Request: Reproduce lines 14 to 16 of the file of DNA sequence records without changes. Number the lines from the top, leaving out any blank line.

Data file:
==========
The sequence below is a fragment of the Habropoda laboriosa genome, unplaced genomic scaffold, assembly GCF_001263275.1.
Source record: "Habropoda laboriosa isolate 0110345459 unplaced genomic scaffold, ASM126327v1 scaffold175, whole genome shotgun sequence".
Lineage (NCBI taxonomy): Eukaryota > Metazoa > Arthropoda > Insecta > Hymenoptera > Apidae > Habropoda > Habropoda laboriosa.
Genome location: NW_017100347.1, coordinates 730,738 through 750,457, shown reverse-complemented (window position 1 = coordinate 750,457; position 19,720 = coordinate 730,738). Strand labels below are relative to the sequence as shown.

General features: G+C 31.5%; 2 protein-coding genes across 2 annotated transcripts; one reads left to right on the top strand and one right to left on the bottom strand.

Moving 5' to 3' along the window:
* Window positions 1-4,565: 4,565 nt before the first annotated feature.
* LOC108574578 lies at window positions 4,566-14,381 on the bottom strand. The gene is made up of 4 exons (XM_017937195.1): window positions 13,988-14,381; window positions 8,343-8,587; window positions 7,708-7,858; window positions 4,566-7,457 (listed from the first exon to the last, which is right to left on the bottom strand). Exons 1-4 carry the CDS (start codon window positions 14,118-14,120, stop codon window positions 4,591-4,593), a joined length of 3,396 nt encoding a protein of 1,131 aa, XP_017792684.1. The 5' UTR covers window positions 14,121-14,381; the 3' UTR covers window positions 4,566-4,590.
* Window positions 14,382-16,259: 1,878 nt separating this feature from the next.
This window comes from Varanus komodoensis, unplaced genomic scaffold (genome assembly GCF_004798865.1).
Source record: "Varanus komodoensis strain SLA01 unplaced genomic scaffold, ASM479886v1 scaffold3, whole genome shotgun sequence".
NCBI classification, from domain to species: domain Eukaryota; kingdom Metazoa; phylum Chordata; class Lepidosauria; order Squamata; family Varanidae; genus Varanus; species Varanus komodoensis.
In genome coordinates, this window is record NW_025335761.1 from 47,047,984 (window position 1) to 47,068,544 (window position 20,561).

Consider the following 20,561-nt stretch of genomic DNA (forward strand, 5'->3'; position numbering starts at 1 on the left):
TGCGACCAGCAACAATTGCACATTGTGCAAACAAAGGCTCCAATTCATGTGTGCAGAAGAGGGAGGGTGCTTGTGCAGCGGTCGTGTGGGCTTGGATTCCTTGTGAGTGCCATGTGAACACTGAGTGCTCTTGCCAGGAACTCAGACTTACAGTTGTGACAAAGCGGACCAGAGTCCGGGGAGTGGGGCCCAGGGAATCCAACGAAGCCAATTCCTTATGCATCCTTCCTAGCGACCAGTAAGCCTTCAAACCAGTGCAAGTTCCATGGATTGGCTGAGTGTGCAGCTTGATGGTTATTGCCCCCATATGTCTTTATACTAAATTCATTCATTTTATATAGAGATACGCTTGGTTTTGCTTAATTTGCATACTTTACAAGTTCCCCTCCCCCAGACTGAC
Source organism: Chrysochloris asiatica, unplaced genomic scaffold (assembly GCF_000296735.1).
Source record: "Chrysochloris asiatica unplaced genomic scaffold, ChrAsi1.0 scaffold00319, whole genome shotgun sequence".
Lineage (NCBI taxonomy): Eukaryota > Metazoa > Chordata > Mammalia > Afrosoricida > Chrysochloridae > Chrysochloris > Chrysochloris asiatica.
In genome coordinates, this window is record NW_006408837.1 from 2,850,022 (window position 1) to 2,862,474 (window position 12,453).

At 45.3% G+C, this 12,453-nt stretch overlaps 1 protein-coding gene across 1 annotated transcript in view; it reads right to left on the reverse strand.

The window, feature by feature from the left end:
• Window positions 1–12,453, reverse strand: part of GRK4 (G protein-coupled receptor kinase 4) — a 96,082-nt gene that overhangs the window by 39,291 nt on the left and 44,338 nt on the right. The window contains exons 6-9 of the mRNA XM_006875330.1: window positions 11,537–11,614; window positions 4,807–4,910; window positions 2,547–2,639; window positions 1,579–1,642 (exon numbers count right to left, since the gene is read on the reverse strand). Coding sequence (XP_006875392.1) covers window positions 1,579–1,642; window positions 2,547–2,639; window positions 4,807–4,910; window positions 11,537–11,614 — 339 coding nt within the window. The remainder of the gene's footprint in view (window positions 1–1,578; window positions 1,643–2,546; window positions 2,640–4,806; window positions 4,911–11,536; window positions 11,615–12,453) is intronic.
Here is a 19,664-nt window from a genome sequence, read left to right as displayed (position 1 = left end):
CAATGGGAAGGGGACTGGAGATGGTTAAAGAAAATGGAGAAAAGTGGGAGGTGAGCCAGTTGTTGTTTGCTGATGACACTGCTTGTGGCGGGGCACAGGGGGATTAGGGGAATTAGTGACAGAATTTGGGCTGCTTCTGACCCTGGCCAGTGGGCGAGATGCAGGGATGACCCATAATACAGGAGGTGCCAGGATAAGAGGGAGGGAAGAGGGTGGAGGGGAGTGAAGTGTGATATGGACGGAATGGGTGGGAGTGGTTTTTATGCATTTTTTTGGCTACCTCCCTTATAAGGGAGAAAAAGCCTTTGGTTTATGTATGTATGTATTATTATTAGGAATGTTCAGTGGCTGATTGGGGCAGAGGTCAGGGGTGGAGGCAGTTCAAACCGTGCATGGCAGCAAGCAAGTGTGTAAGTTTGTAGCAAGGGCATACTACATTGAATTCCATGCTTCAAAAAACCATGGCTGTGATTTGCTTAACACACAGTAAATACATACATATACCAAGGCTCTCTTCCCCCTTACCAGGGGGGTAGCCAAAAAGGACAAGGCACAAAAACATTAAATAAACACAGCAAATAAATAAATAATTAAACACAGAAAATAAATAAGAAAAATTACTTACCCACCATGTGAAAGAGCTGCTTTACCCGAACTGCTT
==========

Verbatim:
Consider the following 20,561-nt stretch of genomic DNA (forward strand, 5'->3'; position numbering starts at 1 on the left):
TGCGACCAGCAACAATTGCACATTGTGCAAACAAAGGCTCCAATTCATGTGTGCAGAAGAGGGAGGGTGCTTGTGCAGCGGTCGTGTGGGCTTGGATTCCTTGTGAGTGCCATGTGAACACTGAGTGCTCTTGCCAGGAACTCAGACTTACAGTTGTGACAAAGCGGACCAGAGTCCGGGGAGTGGGGCCCAGGGAATCCAACGAAGCCAATTCCTTATGCATCCTTCCTAGCGACCAGTAAGCCTTCAAACCAGTGCAAGTTCCATGGATTGGCTGAGTGTGCAGCTTGATGGTTATTGCCCCCATATGTCTTTATACTAAATTCATTCATTTTATATAGAGATACGCTTGGTTTTGCTTAATTTGCATACTTTACAAGTTCCCCTCCCCCAGACTGAC
Source organism: Chrysochloris asiatica, unplaced genomic scaffold (assembly GCF_000296735.1).